60m | Circus, Comedy, Drama | PG
Before we begin, The Red Shoes is not based on Hans Christian Andersen’s story of child mutilation and nightmare fuel (also known in European Standard English as a “fairy tale”). Instead, Moon Ballad Circus‘s The Red Shoes is an interpretation of a Baba Yaga story which coincidentally can also be considered nightmare fuel depending on the version told.
In this version of Baba Yaga, played by the lovely Sarah Healy, she is a free-spirited contortionist who moonlights as an unapologetic pyromaniac and quickly learns that playing with fire can lead to immaculate conception. The child, aptly named Ember, is played by the captivating Zoe Georgaras (she also goes by the name of Zola Molotov. Awesome). Like every parent based on European fairy tales, Baba Yaga immediately abandons Ember. Luckily, our hero is found and raised by the studious Ilka (Jesse Godland), and we watch as Ilka puts Ember through her very own training montage. Just as Ember is about to reach her final form, Baba Yaga returns and a magical fiery custody battle takes place with Ilka — which is resolved by producing a second child, Lily (Aurora Shankland).
The show is performed outdoors at the bustling street corner of York Street and William Street in the heart of the ByWard Market. Like all outdoor shows, especially on opening night (which was a sellout), the challenges of things like random cat-calls from drunks on nearby restaurant patio, impeccably-timed gusts of winds, pedestrian crowd noise, and technical issues with the sound (lots and lots feedback) can really detract from a performance, but the players never broke character, and dealt with the challenges as they arose, rewarded by a crowd that became increasingly captivated as the story unfolded. Occasionally, an uncooperative microphone made some of the lines inaudible if you’re seated in the back (or outside the venue), so I would suggest sitting as close as possible if you want to catch every word.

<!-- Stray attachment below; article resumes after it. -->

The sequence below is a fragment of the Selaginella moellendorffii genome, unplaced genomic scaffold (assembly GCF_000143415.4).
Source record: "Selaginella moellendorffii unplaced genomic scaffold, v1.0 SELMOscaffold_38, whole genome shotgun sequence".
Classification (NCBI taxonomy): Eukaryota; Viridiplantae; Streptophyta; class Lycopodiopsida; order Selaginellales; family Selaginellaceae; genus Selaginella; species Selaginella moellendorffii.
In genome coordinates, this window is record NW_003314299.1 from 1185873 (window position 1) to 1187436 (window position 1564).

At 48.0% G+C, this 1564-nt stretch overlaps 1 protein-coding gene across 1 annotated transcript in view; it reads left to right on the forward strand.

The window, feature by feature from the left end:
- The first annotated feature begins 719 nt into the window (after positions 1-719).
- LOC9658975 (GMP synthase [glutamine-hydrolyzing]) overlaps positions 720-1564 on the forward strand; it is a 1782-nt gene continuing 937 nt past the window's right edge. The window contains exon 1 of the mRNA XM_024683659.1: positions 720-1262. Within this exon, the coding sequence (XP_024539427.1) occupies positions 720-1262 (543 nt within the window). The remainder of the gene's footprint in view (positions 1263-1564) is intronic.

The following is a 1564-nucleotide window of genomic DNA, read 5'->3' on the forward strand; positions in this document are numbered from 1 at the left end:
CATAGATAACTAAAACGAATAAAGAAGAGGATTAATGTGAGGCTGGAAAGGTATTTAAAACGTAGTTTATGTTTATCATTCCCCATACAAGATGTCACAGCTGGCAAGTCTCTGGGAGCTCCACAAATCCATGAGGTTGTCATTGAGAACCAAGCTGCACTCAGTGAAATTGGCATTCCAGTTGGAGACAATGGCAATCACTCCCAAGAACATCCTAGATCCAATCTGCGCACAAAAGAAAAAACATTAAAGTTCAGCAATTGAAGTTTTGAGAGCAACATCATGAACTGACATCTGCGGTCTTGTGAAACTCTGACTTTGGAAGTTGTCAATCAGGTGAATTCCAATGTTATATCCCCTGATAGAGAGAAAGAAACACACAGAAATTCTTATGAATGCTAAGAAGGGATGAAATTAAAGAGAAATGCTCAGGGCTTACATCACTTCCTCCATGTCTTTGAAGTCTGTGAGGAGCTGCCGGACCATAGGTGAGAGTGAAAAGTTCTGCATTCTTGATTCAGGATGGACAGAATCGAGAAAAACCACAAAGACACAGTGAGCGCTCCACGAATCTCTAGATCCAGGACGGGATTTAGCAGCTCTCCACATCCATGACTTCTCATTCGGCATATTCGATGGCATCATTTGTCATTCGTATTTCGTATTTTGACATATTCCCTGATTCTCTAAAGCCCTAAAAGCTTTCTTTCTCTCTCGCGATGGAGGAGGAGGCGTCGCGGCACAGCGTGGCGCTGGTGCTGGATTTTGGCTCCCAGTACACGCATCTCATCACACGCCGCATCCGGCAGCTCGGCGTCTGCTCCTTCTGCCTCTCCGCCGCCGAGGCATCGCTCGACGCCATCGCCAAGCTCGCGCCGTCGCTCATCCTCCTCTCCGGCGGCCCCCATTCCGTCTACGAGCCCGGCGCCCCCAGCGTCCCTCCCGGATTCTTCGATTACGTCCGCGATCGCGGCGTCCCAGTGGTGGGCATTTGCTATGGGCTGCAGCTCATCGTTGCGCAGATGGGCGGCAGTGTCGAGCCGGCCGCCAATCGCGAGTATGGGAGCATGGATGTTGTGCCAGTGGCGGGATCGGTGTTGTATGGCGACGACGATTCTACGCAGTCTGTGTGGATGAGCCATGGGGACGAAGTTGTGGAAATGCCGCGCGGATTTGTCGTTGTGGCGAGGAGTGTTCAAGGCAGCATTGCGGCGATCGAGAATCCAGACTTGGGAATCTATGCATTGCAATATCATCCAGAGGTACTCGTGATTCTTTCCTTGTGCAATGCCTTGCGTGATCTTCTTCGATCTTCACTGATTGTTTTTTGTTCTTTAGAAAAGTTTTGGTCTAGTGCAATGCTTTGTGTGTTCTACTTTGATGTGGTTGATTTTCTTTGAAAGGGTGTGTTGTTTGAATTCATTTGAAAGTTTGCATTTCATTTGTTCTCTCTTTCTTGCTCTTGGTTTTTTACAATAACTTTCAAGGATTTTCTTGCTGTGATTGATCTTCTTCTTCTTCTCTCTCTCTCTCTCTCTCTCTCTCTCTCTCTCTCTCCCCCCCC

Georgaras is really the star of the show here: a trained “fire dancer” from Paris, her performance as Ember was energetic, charming, and it was impossible for me to keep my eyes off of her even when there were other players on the stage. Healy as the show’s contortionist also merits praise, and her body-bending displays easily got the most reactions out of the crowd. For me, the best parts were where Georgaras and Healy were together — body movement and spinning objects on fire weaved together with precision-practised choreography.
Aside from certain moments in the story that felt a little confusing or rushed (e.g., the birth of Lily) The Red Shoes was an entertaining foray held together by two strong performances by Georgaras and Healy. I also feel that a performance should mostly be judged by the reaction of the crowd. When the show ended, I stayed in my seat as people made their way out of the venue to eavesdrop on the general feeling from the crowd: they were entertained.
The Red Shoes is playing at William Square in the ByWard Market (61 York Street) on Sunday, June 19 – 9:00pm; Tuesday, June 21 – 9:00pm; Thursday, June 23 – 9:00pm;Friday, June 24 – 9:00pm; Saturday, June 25 – 9:00pm. Tickets are $12.